In the thick of depression, anxiety, or even those everyday mood swings, the idea of self-help is almost absurd. You might feel like you’re already underwater, so how exactly are you supposed to throw yourself a life vest? The good news: we all have many of the tools that can help us to feel better. By learning which to use and how to do so, you can begin to move through tough times a little easier.
Even if you feel like you can’t fix your own problems right now, helping others can make our own worries feel more manageable. Our bodies physically react to acts of altruism by sending out chemicals that make us happy. Making your partner a coffee, volunteering, helping your neighbor with their garden: big or small, all these actions can boost joy, reduce stress, and help our sense of worth. Simple acts of kindness can evoke a sense of connectedness, accomplishment, and an improved outlook on our own lives.
When we’re really down, our friends and family can be a great help. Social contact on any level helps, so if you can’t even fathom meeting up for coffee but can consider sending a text- do it! Connecting with people we care about can do more than just boost our mood in the moment- research suggests loneliness can increase our odds of chronic illness and even contribute to an early death. Being honest with others, sharing your experiences, and listening to theirs can keep our perspectives fresh and our moods up. Our problems might not be as hard to solve when we work with others, and even if there isn’t a solution, it can help to just connect with the people who care about us.
We don’t just talk to others- we talk to ourselves all day, and so much of this dialogue can be negative. The messages we tell ourselves matter so much that we have forms of therapy devoted to challenging negative thought patterns! Learning to use positive affirmations to challenge negative thought patterns is an especially helpful skill. A mantra might sound ridiculous or like it won’t do much good, but telling yourself daily, “I am enough,” can help break up our negative thoughts of what we should of, would of, or could have done better. To start, try talking to yourself like you would talk to your best friend. If they were going through a break up, you wouldn’t say that they were never loved or that they weren’t good enough. You’d do your best to pick them up, to be their biggest cheerleader, and you deserve to show yourself that same kindness.
Sometimes, though, learning to let thoughts pass by without labeling them can be just as helpful. Mindfulness is a term most of us have heard even if we don’t fully understand it. As I wrote about in a previous post, it’s pretty simple but takes practice. Mindfulness is the act of purposefully calling your attention to what is happening in the present moment without judging your thoughts. There are all sorts of benefits, from reducing stress and anxiety to helping avoid relapses into depression. Negative thoughts are going to happen, but we don’t need to hold onto them. Instead of feeding into the anxiety, simply acknowledging fears as thoughts merely passing through our minds can stop them from stopping us. Implementing this practice in your day-to-day doesn’t need to take the form of longer meditation. Challenge yourself to find moments throughout the day like when you’re walking to your car, making coffee, or doing the laundry.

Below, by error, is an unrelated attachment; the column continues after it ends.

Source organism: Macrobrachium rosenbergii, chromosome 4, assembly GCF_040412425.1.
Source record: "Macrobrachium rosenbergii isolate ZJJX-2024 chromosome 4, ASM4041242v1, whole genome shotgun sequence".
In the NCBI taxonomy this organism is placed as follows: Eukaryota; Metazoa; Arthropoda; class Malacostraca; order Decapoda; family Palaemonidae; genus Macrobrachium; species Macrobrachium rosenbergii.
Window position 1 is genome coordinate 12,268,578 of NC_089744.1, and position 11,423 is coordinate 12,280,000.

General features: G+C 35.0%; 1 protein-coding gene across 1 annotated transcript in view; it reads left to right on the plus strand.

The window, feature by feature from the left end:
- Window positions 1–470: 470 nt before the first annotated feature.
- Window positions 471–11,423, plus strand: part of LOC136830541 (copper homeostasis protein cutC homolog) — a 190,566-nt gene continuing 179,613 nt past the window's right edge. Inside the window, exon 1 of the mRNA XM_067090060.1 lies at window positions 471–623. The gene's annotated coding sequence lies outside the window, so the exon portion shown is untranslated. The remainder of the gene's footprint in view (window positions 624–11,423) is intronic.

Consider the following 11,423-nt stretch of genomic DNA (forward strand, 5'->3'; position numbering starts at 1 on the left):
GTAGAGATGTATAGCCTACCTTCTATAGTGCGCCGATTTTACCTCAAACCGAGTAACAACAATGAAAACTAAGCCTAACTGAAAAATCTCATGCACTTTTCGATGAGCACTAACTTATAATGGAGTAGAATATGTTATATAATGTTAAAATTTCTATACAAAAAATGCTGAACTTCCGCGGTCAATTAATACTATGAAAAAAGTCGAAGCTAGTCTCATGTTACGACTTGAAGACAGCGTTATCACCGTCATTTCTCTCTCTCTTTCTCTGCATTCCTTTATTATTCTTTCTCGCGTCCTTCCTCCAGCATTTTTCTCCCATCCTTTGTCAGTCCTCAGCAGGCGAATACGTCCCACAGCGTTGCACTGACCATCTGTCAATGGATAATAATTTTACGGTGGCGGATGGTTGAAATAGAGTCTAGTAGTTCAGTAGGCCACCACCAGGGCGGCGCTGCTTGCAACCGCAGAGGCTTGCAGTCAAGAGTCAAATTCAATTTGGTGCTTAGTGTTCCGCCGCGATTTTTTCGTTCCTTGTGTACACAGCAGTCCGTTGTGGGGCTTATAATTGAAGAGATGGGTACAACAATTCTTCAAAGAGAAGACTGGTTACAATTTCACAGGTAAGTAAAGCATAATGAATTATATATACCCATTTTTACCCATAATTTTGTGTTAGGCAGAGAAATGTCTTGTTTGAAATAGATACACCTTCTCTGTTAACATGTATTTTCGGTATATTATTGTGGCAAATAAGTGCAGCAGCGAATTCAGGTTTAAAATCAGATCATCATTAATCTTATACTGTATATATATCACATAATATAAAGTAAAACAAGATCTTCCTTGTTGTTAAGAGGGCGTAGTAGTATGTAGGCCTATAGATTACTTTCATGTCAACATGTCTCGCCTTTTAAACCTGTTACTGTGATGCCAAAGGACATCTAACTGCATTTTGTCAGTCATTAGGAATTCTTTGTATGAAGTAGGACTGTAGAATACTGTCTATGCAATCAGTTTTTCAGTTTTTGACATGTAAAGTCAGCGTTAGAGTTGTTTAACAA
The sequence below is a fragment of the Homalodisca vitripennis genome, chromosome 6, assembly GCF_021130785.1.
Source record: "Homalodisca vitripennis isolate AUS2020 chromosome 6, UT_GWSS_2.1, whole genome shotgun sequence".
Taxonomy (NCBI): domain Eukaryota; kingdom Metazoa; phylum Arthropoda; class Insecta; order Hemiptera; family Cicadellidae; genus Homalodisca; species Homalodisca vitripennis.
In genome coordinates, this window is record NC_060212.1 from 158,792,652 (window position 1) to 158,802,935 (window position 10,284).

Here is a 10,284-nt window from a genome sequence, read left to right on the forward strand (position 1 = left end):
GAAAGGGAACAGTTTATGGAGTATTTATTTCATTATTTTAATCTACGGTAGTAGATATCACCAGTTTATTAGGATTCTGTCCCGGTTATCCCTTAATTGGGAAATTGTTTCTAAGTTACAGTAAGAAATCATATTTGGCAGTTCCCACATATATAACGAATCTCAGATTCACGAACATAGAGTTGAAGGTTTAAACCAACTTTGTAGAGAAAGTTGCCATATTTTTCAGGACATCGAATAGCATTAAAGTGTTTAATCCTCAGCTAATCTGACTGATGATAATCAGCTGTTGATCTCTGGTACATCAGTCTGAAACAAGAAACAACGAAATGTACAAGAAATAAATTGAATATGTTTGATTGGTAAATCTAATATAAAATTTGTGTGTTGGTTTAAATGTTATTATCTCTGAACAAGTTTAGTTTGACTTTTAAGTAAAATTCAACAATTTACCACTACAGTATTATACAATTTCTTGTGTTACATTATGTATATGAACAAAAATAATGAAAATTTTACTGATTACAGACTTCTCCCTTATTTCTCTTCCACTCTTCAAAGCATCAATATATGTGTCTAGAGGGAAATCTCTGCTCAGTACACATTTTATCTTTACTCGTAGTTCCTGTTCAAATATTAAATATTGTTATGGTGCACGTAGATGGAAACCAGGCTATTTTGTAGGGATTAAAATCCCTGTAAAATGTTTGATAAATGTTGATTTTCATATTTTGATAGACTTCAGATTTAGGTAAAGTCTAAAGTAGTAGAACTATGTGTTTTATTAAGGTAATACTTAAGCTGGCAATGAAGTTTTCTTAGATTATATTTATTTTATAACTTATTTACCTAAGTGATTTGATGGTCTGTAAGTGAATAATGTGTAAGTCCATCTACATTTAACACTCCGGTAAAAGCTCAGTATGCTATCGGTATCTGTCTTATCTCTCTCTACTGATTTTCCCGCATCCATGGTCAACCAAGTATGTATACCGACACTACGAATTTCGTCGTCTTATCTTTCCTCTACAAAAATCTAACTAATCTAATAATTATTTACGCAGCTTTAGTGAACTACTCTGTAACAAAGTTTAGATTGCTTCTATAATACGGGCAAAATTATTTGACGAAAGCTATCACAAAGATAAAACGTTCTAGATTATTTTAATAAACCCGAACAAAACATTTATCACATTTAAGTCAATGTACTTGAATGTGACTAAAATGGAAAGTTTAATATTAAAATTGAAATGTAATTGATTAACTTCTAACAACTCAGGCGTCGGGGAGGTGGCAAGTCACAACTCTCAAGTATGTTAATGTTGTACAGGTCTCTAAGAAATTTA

Taking a Break
Finally, there are times when the best strategy can be doing nothing at all! Sometimes, the best thing we can do for ourselves is to let our brains catch up with all of the information being thrown at it throughout the day. Productivity can be great, but we’re not machines. Our bodies aren’t built to go go go. Actually take time to sit and enjoy your coffee break instead of checking your email and going over your to-do list. Mindless tasks give our brains the chance to reset and to process: just taking a walk without your cell phone can allow our thoughts to wander. This process allows our minds the opportunity to be more creative or solve problems that may have felt just out of reach.
Even when we try our best and things are going great, we all struggle with our mood from time to time. While our feelings are an important part of our lives, they don’t have to control them. Even when our emotions feel overwhelming, there are always steps we can take to feel better. Sadness isn’t permanent, and by learning how to support ourselves through it, we can begin to navigate through challenging times more efficiently and confidently.
Torie Cueto, LMFT is a licensed therapist in San Diego, California. Torie provides in-person therapy in San Diego and online video therapy throughout California.